Friday, 11 December 2020



What a glorious moment it will be for believers when we are brought into God’s presence one day and enjoy eternal rest from our labours. It will be a most blessed time filled with unspeakable joy … at last, freedom from pain, disappointment, sorrow and suffering. 

But the apostle Paul writes in his letter to the church at Colossae that this blessed encounter with God comes with conditions. Let’s examine Colossians 1:22-23 in various versions.

Yet now he has reconciled you to himself through the death of Christ in his physical body. As a result, he has brought you into his own presence, and you are holy and blameless as you stand before him without a single fault. BUT you must CONTINUE to believe this truth and stand firmly in it. Don’t drift away from the assurance you received when you heard the Good News (Colossians 1:22-23, NLT).

Yet He has now reconciled you in His body of flesh through death, in order to present you before Him holy and blameless and beyond reproach—IF indeed you CONTINUE in the faith firmly established and steadfast, and not shifting from the hope of the gospel that you have heard (Colossians 1:22-23, NASB).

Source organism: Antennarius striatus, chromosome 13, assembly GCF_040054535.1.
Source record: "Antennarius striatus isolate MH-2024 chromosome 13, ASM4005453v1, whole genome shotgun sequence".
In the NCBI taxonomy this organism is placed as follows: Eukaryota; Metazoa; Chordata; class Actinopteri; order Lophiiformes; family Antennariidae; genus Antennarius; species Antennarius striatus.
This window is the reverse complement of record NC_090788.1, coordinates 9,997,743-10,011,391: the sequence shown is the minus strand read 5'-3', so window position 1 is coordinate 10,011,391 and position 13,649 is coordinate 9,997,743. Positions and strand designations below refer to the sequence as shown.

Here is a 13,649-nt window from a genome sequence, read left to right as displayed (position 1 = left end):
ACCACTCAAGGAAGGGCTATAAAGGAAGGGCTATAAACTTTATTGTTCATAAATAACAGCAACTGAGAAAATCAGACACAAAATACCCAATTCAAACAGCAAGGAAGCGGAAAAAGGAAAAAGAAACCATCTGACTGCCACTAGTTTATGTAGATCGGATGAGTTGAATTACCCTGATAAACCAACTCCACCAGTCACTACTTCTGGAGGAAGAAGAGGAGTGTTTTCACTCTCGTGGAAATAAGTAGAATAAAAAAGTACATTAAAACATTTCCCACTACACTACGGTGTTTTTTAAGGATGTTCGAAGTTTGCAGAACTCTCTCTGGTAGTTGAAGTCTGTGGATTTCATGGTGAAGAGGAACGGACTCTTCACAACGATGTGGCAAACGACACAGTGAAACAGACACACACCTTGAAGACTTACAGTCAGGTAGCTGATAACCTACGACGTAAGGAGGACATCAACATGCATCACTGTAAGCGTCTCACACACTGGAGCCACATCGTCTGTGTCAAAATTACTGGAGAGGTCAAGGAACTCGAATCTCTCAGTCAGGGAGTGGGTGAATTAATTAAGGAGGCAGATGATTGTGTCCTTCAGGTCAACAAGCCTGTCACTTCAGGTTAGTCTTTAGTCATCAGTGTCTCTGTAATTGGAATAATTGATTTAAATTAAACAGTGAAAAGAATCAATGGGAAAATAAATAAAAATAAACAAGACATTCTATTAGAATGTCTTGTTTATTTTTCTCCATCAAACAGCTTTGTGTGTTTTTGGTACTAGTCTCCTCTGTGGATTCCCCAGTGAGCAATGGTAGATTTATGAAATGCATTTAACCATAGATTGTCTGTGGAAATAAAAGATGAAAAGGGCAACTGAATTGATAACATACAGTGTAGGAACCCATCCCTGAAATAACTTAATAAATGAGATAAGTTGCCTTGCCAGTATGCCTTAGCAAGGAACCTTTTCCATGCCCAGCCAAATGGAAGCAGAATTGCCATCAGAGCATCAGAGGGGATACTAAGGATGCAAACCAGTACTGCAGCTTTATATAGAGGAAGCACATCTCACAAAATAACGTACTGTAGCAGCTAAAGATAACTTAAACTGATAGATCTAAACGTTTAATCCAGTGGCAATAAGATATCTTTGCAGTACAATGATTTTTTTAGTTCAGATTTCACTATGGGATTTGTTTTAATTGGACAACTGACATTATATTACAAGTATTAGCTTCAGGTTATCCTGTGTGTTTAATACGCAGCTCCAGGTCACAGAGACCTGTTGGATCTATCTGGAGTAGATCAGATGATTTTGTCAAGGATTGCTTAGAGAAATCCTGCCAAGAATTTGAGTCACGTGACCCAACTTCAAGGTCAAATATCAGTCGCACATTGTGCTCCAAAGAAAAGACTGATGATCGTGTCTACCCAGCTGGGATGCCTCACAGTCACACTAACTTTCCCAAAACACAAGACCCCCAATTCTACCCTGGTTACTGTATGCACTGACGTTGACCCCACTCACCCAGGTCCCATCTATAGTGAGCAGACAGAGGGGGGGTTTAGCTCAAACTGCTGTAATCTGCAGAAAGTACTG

He has now reconciled in his fleshly body through death, so as to present you holy and blameless and irreproachable before him—PROVIDED that you CONTINUE securely established and steadfast in the faith, without shifting from the hope promised by the gospel that you heard (Colossians 1:22-23, NRSV).

He has now reconciled by the death of his physical body, so that he may present you holy, blameless, and without fault before him. HOWEVER, you must REMAIN firmly established and steadfast in the faith, without being moved from the hope of the gospel that you heard (Colossians 1:22-23, ISV).